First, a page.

How the merchants and cowboys of Butte City, Montana run the local concert hall after their own fashion.
The Butte concert saloons are usually underground. The saloon is square, with a row of private boxes all around the top. The orchestra b occupied by cowboys and miners, who guzzle beer at twenty-five cents per glass with flabby barmaids The boxes are occupied by bank presidents, merchants and wealthy citizens, who sit behind lace curtains and drink Missouri cider champagne at $5 a bottle with girls in gauze dresses or tights. The gambling tables and broken-voiced singers make a pandemonium of the place. The weird electric lights make the room look like Hades, Illuminated. At 11 o'clock the singing is now and then disturbed by pistol shots from the cowboys, who shoot down into the ground unless they have a special dislike to the singer; then the ball whisps through the curtain. Sometimes the cowboys chaff the merchants behind the curtains in the boxes and make them order whiskey for the orchestra. Everybody calls everybody else by his first name, and there is perfect democracy throughout the saloon. There is no concealment of wickedness, but each on does all he can to make the concert hall the wickedest place in the wickedest city in the world. The next morning everything is forgotten, and the merchants are in their stores, the miners in their mines and the pistolled cowboy punching his cattle ten miles away.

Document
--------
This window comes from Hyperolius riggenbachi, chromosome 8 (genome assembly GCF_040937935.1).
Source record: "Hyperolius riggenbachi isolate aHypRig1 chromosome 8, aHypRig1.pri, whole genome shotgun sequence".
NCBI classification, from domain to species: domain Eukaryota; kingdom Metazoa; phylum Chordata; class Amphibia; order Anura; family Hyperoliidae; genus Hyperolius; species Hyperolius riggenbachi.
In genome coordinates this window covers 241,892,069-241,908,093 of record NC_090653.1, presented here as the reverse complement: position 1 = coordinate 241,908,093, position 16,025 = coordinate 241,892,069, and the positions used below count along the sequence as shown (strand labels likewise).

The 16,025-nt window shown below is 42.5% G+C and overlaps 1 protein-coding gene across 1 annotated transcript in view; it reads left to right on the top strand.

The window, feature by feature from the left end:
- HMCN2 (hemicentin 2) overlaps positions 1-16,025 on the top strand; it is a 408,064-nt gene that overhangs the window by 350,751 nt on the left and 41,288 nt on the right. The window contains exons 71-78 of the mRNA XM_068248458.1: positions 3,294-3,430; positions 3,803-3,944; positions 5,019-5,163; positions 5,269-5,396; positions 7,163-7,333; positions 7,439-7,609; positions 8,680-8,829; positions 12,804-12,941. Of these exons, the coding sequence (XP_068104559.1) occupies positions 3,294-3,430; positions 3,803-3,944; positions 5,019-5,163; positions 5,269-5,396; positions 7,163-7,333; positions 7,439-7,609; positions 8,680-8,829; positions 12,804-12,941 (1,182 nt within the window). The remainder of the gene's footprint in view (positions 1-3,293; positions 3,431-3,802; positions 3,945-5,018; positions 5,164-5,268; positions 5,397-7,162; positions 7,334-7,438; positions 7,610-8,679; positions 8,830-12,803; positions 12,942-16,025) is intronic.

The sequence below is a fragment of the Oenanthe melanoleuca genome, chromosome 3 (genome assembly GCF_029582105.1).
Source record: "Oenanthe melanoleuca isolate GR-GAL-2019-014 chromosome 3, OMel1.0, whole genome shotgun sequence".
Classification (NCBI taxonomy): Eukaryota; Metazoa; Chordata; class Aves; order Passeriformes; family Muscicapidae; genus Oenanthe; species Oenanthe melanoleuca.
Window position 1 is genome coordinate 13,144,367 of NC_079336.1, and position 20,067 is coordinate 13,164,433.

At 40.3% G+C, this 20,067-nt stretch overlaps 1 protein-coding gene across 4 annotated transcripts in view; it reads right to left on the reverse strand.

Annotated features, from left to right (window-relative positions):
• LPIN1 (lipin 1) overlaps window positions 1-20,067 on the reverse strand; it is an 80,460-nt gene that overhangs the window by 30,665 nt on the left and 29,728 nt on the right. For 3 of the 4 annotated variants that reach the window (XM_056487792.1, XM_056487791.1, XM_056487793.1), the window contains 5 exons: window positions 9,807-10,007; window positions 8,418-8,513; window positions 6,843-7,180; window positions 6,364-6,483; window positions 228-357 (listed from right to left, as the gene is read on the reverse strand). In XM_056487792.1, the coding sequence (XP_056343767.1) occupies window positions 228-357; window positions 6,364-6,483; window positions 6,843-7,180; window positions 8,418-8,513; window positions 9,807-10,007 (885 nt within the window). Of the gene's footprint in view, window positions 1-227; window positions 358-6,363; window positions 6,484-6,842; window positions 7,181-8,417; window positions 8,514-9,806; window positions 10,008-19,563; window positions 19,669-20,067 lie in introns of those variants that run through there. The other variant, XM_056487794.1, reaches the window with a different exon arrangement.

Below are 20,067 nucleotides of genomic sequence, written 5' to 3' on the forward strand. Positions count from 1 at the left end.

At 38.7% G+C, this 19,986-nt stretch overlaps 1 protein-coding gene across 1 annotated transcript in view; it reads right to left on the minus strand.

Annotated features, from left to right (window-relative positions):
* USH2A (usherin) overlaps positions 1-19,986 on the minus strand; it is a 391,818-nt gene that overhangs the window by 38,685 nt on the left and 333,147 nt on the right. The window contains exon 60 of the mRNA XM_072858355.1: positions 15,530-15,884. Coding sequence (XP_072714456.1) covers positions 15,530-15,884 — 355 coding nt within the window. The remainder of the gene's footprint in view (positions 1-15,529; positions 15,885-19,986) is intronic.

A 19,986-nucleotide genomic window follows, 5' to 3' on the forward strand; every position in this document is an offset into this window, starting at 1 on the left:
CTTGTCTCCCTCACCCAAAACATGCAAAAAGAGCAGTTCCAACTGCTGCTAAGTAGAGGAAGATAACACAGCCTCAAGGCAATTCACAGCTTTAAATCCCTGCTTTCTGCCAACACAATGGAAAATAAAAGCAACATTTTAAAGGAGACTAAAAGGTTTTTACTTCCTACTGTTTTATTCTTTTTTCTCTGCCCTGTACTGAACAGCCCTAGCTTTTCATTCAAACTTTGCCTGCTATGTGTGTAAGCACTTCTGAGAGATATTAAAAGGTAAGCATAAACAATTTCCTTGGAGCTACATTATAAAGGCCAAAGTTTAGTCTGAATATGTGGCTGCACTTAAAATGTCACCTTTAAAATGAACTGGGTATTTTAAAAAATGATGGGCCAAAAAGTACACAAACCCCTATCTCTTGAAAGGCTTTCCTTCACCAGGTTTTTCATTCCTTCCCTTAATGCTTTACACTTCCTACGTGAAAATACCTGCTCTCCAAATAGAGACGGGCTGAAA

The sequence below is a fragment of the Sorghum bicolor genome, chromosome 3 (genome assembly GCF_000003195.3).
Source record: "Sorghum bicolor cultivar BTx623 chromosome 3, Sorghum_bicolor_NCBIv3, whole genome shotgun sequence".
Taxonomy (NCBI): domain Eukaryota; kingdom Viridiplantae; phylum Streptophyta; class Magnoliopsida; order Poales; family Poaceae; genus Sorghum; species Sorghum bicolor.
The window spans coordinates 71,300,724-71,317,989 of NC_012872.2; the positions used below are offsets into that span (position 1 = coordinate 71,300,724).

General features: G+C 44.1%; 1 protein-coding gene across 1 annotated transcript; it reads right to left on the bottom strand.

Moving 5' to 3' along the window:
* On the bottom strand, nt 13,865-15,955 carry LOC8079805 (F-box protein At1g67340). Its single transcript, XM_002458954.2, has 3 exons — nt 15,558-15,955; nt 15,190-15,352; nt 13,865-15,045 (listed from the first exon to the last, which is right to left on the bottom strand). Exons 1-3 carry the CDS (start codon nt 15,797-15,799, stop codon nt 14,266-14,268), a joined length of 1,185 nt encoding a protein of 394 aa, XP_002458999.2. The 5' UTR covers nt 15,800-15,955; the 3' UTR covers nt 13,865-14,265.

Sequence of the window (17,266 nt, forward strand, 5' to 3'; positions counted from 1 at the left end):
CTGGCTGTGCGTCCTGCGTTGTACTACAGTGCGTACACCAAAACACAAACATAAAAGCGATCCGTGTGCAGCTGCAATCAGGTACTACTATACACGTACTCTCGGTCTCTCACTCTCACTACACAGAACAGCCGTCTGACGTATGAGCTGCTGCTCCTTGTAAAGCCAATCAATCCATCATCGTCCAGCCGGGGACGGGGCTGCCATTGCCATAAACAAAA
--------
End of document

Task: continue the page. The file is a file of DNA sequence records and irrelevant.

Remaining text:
Reprinted from National Police Gazette, June 19, 1886.